• ubik said on 2nd October 2012, 8:42

      Fisi was just as good as badoer when he replaced Massa, and he was the regular driver in the force india. Fisi as partner of Alonso in the renault was as good as Massa now, totally crushed, wheras Alonso was not at hist best, Trulli matched him in those days. Fisichella…

  10. Kimi4WDC said on 2nd October 2012, 6:26

    Do it Sauber!

  11. Schumacher / Kovalainen at Sauber. That’s something I would pay a ******** to see. Too bad there’s practically no chance this will happen. There are too many cons to this Schumacher story. He’ll probably stay at Mercedes and start working on his Jean Todt impression for a hefty salary while Sauber will prefer Alguersuari or Gutierrez to Kovalainen.

    Changing the subject, I swear I don’t understand Ferrari anymore. Think about it. They have Montezemolo almost having a heart-attack, shouting Perez is not experienced enough for Ferrari, they refuse to sign him and they back Massa up. Meanwhile McLaren signs Perez – a Ferrari Academy driver. Now, Ferrari change tactics, decide maybe Massa is not that good of an option after all (again!) and they start looking into Force India (a team that kind of runs Mercedes factory drivers, both just as experienced as Perez). Seriously – I hope they already signed Vettel for 2014. It’s the only thing that would justify their strategy at this moment. Otherwise, there’s more logic in willingly and repeatedly banging your head against the wall for no reason whatsoever. Either that or it’s all a very well directed soap-opera.

  12. JB (@) said on 2nd October 2012, 7:18

    I really have to say that, being a Schumi fan aswell, I would love to see him in Sauber!!! It would be like indirectly driving for Ferrari… And if he gets one more win in a Sauber, that alone would have made it even more worth while to have come back!! Imagine that!! No go in Mercedes but YES in a Ferrari owered Sauber! That would be awesome!!!!

    DO IT MICHAEL!!!!!!!

  13. robk23 (@robk23) said on 2nd October 2012, 8:17

    So let me get this straight, people in Greece are struggling to find work and feed themselves and yet they’re thinking of hosting an F1 Grand Prix?

    • ubik said on 2nd October 2012, 9:07

      And you do not imagine that the mega corrupted government of thailand associated with the son of redbull coowner, murderer of a cop, will host a giga wasted light flooded racetrack wheres more than 80% have just 200€ to live every month in a far far less conditions that Greece is? The blood money of Bernie…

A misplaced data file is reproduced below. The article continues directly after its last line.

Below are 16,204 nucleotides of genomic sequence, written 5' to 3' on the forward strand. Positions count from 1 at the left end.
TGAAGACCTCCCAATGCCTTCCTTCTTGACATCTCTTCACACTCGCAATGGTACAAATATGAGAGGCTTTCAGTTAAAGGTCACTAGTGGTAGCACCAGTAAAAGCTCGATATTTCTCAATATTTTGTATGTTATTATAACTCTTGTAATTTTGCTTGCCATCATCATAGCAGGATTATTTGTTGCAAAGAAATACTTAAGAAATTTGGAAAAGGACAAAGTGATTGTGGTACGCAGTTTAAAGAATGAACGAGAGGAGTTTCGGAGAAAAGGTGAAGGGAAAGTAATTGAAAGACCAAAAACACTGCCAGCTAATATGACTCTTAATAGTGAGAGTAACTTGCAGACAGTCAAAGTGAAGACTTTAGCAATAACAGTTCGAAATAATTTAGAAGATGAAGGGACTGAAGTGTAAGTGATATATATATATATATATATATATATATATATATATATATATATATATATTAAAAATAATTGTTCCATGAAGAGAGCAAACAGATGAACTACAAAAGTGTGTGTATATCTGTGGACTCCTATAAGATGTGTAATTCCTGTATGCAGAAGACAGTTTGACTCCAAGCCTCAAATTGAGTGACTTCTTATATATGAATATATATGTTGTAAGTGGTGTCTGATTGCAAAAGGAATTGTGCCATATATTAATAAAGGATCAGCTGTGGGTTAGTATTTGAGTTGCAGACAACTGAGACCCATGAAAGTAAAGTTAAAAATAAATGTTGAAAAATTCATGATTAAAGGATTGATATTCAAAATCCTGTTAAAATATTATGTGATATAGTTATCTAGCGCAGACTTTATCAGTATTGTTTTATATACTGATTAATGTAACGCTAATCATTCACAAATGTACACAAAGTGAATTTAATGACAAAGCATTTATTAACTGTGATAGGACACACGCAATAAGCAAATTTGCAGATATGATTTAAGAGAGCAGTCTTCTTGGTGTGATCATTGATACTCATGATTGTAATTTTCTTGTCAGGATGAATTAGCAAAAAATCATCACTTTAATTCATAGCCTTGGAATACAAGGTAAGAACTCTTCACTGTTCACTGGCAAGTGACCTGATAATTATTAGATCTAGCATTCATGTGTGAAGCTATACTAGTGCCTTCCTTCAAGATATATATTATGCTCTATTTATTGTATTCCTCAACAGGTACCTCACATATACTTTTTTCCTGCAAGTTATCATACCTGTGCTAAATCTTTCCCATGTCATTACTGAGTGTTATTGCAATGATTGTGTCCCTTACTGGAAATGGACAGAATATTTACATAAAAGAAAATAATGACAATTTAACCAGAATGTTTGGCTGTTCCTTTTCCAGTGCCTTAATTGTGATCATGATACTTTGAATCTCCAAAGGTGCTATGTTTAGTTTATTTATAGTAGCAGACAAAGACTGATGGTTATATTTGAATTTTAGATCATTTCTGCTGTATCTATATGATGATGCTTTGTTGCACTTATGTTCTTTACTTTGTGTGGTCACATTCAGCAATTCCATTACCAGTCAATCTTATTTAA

• Prisoner Monkeys (@prisoner-monkeys) said on 2nd October 2012, 9:32

        Thailand is no more corrupt than Italy or China or Brazil or India, all of whom host Grands Prix. And although GDP per capita has crashed owing to the 2006 coup d’etat and political protests of 2010, it is recovering, and is still comparable to China’s GDP, and is higher than India’s.

        I do believe the Yoovidhya family is co-operating with Bangkok police. Just because Vorayuth Yoovidhya, the grandson of Chaleo Yoovidhya – the founder of Red Bull – killed a police officer, that does not automatically make them all corrupt. Also, the police officer’s death, while tragic, was not murder. Going by police reports, it was an accident. Murder implies pre-meditation, and from what little I can find on the matter, Yoovidhya hit a police bike by accident and attempted to flee the scene, accidentally dragging the officer with him. Whether or not Yoovidhya can be charged with murder, because the death occured during the commission of another crime – fleeing the scene of an accident – is a matter for Thai law, and my knowledge does not extend that far. Even most countries with this provision would be hard-pressed to make anything more than a manslaughter or criminally-negligent homicide charge stick, neither of which are the same as murder.

        Finally, there is only an agreement in principle to host a race in Thailand starting in 2014. No terms have been agreed-upon between either party. It simply gives Thailand the right to a preliminary place on the calendar, provided that a contract can be negotiated.

        At this juncture, it has to be said – you’ve been wrong on pretty much every single item in your post. And before you ask, these are not issues that I am intimately familiar with. I learned everything I just wrote after spending five minutes on Google. But hey, you don’t have to be right if you’re attacking Ecclestone, right?